I found this recipe on Pinterest a couple of months ago. It was love at first sight. Enchiladas packed with chicken, onion, peppers and cheese covered in a creamy avocado sauce... Who wouldn't swoon? I did, and I made this within a few days of finding the recipe.
I'll tell you this, these are some of the most unique and delicious enchiladas I've ever had. They are packed full of flavor, and don't take very long to prepare. We enjoyed these with homemade re-fried beans and Spanish rice.
The recipe made 12 enchiladas, so I split them into two 8X8 dishes and froze one. You'll definitely want to give these a try, and don't be afraid to double the recipe so you can freeze some yourself.
Chicken Enchiladas with Avocado Cream Sauce
2 Tbsp. olive oil
1 medium white or yellow onion, peeled diced
2 poblano peppers, stemmed and diced
1 jalapeno pepper, finely diced
12 taco sized flour tortillas
2 cups shredded cooked chicken (rotisserie works best) (I used leftover pulled pork)
2 cups Monterrey Jack cheese
optional garnish: fresh cilantro, sour cream, and/or shredded cheese
Avocado Cream Sauce Ingredients:
2 Tbsp. butter
2 Tbsp. flour
2 cups chicken broth
3/4 cup sour cream
1/2 tsp. cumin
1/2 tsp. salt
1/2 tsp. garlic powder
1/4 tsp. pepper
2 avocados, peeled and pitted
1/2 cup chopped fresh cilantro
juice of one lime
First make the avocado cream sauce: Melt the butter in a skillet over medium high heat. Add the flour, whisking until golden and bubbly, about 2-3 minutes. Slowly whisk the broth into the flour mixture. Bring to a boil, then reduce heat to medium-low and simmer for 5 minutes. Stir in the sour cream, cumin, salt, garlic powder and pepper, whisking if necessary to remove any lumps. Remove from heat and transfer mixture to a blender or food processor. Add avocados, cilantro and lime juice, and pulse until smooth and well-blended. (Be very careful blending hot liquids — the heat will expand! So be sure to remove the lid occasionally so that the heat can escape.) Season with additional salt or pepper if needed.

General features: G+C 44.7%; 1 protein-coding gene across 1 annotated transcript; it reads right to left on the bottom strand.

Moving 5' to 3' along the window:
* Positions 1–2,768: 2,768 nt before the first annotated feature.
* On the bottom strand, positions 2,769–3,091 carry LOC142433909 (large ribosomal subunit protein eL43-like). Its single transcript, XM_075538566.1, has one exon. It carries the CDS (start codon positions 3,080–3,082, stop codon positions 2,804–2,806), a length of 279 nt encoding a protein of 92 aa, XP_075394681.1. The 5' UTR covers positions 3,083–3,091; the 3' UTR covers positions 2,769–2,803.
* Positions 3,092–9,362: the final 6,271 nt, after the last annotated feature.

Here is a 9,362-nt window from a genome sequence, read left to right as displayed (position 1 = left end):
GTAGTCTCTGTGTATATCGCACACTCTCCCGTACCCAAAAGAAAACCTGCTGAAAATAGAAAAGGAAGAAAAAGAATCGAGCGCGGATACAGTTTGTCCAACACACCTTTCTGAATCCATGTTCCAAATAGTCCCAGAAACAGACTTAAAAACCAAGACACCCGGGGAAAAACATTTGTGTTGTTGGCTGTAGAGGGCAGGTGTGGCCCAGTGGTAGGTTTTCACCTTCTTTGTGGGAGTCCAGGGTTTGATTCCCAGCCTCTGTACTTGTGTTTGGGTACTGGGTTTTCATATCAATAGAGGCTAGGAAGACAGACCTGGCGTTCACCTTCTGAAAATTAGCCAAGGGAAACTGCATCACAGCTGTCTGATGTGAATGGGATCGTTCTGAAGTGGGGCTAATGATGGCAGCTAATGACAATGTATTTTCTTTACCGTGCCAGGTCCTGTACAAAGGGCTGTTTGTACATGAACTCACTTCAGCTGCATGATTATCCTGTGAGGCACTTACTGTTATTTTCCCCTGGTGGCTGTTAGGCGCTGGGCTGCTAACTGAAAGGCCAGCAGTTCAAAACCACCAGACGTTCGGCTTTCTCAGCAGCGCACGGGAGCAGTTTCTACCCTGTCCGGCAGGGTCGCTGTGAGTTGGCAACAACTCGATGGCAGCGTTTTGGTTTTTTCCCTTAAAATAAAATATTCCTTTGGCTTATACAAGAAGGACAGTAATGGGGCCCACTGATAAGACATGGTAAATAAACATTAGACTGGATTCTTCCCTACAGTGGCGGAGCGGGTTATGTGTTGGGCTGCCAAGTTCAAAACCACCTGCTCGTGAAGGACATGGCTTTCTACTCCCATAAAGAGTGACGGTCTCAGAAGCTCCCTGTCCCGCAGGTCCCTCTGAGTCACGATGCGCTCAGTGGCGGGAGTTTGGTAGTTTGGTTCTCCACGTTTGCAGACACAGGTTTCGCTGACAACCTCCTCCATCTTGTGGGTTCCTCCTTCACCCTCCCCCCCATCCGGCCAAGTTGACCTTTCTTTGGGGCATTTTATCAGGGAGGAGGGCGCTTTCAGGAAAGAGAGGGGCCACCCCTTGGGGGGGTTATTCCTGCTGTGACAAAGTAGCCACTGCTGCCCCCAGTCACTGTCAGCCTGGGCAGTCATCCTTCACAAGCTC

In a large skillet, heat olive oil over medium-high heat. Add onion, poblano and jalapeno, and saute for 5-6 minutes until the onions are cooked and translucent. Remove from heat.
To assemble the enchiladas, place a tortilla on a flat surface. Spread a tablespoon or two of the avocado sauce down the middle of the tortilla. Then layer on some of the vegetable mixture, shredded chicken and cheese. Carefully roll the tortilla and place it seam side down in the baking dish. Repeat with the remaining tortillas. Drizzle the top with about half of the remaining avocado cream sauce, then cover the dish with foil and bake for about 20 minutes, or until tortillas are heated through and begin to harden.
Remove from the oven, then serve individual enchiladas drizzled with the remainder of the avocado cream sauce. You can also garnish with additional cilantro, cheese, and/or sour cream.
Monday, January 21, 2013
Thursday, January 17, 2013